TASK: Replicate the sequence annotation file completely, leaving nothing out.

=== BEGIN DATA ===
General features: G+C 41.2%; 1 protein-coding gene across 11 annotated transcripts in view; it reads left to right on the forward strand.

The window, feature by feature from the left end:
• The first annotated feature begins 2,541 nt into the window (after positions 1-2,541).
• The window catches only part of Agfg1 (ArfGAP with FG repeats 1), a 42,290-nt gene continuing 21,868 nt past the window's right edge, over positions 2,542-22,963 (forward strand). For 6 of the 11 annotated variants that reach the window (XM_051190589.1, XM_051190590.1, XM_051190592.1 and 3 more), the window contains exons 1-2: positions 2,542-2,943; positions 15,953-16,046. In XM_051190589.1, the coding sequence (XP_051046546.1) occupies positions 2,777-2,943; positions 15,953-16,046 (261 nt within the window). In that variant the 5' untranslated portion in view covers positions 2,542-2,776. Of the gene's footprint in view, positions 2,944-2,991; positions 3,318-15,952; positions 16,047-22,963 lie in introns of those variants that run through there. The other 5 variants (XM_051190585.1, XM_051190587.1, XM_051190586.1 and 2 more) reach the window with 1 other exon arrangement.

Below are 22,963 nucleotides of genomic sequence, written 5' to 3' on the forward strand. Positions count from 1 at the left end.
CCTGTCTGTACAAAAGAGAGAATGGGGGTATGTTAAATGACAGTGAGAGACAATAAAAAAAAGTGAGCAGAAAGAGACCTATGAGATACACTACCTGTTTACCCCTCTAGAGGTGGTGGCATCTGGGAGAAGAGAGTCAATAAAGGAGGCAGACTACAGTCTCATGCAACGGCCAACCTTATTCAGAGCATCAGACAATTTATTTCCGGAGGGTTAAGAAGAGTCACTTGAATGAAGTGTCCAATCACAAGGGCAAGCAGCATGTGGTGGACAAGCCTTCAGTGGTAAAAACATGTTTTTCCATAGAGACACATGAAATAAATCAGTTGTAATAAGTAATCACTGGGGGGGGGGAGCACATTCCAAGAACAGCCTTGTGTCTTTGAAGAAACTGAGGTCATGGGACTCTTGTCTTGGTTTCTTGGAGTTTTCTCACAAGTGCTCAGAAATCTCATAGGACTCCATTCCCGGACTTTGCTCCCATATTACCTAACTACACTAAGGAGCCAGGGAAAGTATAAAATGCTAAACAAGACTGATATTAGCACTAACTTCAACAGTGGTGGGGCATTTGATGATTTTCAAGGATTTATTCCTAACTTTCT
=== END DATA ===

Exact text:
General features: G+C 41.2%; 1 protein-coding gene across 11 annotated transcripts in view; it reads left to right on the forward strand.

The window, feature by feature from the left end:
• The first annotated feature begins 2,541 nt into the window (after positions 1-2,541).
• The window catches only part of Agfg1 (ArfGAP with FG repeats 1), a 42,290-nt gene continuing 21,868 nt past the window's right edge, over positions 2,542-22,963 (forward strand). For 6 of the 11 annotated variants that reach the window (XM_051190589.1, XM_051190590.1, XM_051190592.1 and 3 more), the window contains exons 1-2: positions 2,542-2,943; positions 15,953-16,046. In XM_051190589.1, the coding sequence (XP_051046546.1) occupies positions 2,777-2,943; positions 15,953-16,046 (261 nt within the window). In that variant the 5' untranslated portion in view covers positions 2,542-2,776. Of the gene's footprint in view, positions 2,944-2,991; positions 3,318-15,952; positions 16,047-22,963 lie in introns of those variants that run through there. The other 5 variants (XM_051190585.1, XM_051190587.1, XM_051190586.1 and 2 more) reach the window with 1 other exon arrangement.

Below are 22,963 nucleotides of genomic sequence, written 5' to 3' on the forward strand. Positions count from 1 at the left end.
CCTGTCTGTACAAAAGAGAGAATGGGGGTATGTTAAATGACAGTGAGAGACAATAAAAAAAAGTGAGCAGAAAGAGACCTATGAGATACACTACCTGTTTACCCCTCTAGAGGTGGTGGCATCTGGGAGAAGAGAGTCAATAAAGGAGGCAGACTACAGTCTCATGCAACGGCCAACCTTATTCAGAGCATCAGACAATTTATTTCCGGAGGGTTAAGAAGAGTCACTTGAATGAAGTGTCCAATCACAAGGGCAAGCAGCATGTGGTGGACAAGCCTTCAGTGGTAAAAACATGTTTTTCCATAGAGACACATGAAATAAATCAGTTGTAATAAGTAATCACTGGGGGGGGGGAGCACATTCCAAGAACAGCCTTGTGTCTTTGAAGAAACTGAGGTCATGGGACTCTTGTCTTGGTTTCTTGGAGTTTTCTCACAAGTGCTCAGAAATCTCATAGGACTCCATTCCCGGACTTTGCTCCCATATTACCTAACTACACTAAGGAGCCAGGGAAAGTATAAAATGCTAAACAAGACTGATATTAGCACTAACTTCAACAGTGGTGGGGCATTTGATGATTTTCAAGGATTTATTCCTAACTTTCT